Today, like every other Memorial Day Weekend for the past 22 years, Rolling Thunder – an eclectic band of cyclists from every walk of life - paid tribute to the men and women who serve their country in war and in peace.
Started in 1987 by Ray Manzo, a USMC corporal who wanted to call attention to military personnel still classified as Prisoners of War (POW) or Missing in Action (MIA) in the Vietnam conflict, Rolling Thunder has become a Memorial Day tradition. The rally takes its name from “Operation Rolling Thunder” – the constant bombing of North Vietnam in 1965.
Hailing from around the country – and even from around the world – some 500,000+ cyclists followed a route from the Pentagon parking lot, across the Memorial Bridge, up Constitution towards the Capitol and back down Independence to the Vietnam Veteran’s Memorial or The Wall.
Alexandria, with its close proximity to the Pentagon, is a natural staging ground for many of the cyclists and we had a chance to talk with a group from Texas wh0 were staying near-by. First up we had the father and son team of Jim and Chris Parson.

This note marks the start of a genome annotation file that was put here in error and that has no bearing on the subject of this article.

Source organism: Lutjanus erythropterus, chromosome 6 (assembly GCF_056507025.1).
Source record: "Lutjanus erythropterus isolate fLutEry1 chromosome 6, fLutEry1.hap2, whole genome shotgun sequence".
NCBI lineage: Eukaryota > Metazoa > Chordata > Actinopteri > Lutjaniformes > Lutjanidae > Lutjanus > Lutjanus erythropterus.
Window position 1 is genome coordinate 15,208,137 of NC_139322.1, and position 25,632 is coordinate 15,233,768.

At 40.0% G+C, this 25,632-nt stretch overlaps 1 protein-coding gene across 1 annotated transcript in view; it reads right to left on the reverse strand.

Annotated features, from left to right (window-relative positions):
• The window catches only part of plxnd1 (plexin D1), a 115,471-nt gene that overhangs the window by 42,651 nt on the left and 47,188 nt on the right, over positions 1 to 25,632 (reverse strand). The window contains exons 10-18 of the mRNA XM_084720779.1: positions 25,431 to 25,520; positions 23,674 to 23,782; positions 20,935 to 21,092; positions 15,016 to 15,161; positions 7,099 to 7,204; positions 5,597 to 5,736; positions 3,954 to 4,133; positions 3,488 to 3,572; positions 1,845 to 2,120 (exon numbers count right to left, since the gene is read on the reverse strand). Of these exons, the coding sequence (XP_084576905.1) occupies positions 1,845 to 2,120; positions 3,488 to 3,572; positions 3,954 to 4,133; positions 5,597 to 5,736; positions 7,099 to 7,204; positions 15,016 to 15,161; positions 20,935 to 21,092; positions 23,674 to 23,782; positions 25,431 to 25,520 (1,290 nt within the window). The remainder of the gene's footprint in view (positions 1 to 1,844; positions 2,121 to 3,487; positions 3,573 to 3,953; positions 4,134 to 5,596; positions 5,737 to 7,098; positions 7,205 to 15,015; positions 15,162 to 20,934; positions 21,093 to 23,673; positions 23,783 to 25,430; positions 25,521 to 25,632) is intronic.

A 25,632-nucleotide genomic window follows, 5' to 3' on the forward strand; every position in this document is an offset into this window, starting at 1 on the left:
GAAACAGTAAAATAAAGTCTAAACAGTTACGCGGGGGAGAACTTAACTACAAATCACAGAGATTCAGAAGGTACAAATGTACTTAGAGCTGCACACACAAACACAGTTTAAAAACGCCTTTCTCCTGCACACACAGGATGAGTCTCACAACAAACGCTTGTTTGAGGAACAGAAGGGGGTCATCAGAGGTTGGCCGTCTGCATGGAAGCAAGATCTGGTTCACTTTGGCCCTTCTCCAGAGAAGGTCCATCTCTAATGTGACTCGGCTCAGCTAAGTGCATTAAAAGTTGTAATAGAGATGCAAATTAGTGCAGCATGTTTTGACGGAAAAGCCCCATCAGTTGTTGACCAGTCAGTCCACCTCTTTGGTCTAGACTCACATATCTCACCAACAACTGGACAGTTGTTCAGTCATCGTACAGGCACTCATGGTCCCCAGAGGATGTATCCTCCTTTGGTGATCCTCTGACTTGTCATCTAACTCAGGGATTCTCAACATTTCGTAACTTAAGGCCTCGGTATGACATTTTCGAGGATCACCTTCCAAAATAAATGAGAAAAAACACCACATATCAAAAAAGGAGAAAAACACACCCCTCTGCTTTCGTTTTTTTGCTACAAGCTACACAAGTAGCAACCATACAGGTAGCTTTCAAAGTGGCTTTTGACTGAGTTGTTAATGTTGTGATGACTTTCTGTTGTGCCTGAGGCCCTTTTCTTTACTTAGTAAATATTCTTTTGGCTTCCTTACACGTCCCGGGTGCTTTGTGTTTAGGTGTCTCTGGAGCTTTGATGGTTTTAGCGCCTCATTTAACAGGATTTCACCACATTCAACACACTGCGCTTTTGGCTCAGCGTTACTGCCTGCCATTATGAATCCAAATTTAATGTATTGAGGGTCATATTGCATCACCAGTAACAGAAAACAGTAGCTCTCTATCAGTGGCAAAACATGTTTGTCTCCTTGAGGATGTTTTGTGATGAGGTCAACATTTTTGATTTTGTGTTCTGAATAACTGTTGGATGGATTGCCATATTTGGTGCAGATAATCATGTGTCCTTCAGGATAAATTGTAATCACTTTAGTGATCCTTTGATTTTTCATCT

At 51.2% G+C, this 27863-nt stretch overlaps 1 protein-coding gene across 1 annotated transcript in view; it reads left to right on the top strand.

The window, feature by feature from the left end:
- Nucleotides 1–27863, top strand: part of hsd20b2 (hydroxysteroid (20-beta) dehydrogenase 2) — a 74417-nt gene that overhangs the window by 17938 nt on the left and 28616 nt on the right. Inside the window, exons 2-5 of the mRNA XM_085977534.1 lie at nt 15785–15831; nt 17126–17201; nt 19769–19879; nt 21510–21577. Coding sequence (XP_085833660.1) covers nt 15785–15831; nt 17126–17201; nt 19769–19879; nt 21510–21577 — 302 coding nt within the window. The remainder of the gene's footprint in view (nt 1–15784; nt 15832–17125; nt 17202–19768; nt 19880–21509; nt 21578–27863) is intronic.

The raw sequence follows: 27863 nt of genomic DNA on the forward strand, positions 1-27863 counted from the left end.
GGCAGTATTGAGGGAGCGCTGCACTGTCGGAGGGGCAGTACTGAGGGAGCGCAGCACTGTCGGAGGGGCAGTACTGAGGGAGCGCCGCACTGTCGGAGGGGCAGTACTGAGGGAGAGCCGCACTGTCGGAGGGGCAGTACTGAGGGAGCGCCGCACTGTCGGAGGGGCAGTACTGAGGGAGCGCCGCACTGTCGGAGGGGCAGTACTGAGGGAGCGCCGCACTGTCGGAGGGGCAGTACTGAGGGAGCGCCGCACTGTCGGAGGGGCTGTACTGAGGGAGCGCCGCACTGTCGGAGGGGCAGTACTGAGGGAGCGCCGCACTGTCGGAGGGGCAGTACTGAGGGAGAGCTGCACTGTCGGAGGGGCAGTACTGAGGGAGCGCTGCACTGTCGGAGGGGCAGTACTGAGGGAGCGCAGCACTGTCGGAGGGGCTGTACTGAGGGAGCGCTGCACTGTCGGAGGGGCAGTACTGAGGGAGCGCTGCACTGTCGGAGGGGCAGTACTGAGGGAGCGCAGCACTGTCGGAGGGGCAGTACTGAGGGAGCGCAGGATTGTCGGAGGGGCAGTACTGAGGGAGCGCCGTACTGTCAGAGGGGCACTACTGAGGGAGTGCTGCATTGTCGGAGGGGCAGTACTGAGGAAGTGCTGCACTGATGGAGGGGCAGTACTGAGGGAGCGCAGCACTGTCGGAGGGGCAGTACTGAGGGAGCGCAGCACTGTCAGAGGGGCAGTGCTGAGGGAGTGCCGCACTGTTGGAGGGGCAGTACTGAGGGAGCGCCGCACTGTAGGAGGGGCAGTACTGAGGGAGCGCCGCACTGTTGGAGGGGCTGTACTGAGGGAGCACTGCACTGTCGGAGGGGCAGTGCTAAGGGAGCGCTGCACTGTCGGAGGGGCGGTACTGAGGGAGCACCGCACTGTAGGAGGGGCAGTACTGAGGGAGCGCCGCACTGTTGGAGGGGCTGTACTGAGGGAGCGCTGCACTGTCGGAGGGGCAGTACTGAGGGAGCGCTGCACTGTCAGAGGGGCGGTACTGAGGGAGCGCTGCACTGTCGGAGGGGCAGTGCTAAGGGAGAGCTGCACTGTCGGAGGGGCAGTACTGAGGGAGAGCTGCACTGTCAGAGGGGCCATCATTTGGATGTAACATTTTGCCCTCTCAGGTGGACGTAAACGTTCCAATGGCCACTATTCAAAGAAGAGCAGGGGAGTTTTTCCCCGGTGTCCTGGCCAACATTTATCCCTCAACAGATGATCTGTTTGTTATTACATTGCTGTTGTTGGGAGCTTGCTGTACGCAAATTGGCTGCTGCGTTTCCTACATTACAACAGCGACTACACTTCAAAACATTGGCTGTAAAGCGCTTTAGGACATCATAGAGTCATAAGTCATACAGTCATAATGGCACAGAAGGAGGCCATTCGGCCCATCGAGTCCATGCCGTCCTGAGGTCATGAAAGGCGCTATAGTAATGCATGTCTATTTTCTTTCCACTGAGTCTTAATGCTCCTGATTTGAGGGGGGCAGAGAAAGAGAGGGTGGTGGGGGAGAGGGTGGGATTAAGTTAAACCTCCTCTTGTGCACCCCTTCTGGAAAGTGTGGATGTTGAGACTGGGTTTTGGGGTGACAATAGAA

Jim, a spry 70yr. old, served with MacV (Military Advisory Command) in Vietnam and is here for his second “Ride to the Wall”. Son Chris will graduate this year from the University of Texas, Tyler and is making is first trip.
Tracy McCarver, also here for her second year, rides in honor of her father.
Our second father and son team, Christopher and Carl Crisco, represent our most recent veterans. Carl served in the Navy in Desert Storm and Chris was with the 82nd Airborne in Afghanistan and Iraq.
When I asked all of them why they came, why they rode thousands of miles, why they took the time, the words varied – respect, remembrance - but the sentiment was the same – Duty, Honor, Country.
Unfortunately Christopher also asked me a question, a question I couldn’t answer. “When,” he asked “is there going to be a memorial for the veterans of Iraq and Afghanistan?”
Thank you Jim, Christopher and Carl for serving our country. Chris and Tracy, thank you for supporting your loved ones. Thank you for being here and for riding to remember those who still serve and those who are no longer with us. And if you come back next year, give me a call and we’ll raise one together!
Roll on, roll on . . .
P.S. – Be sure and drop us a comment to let us know you got back to Texas safely.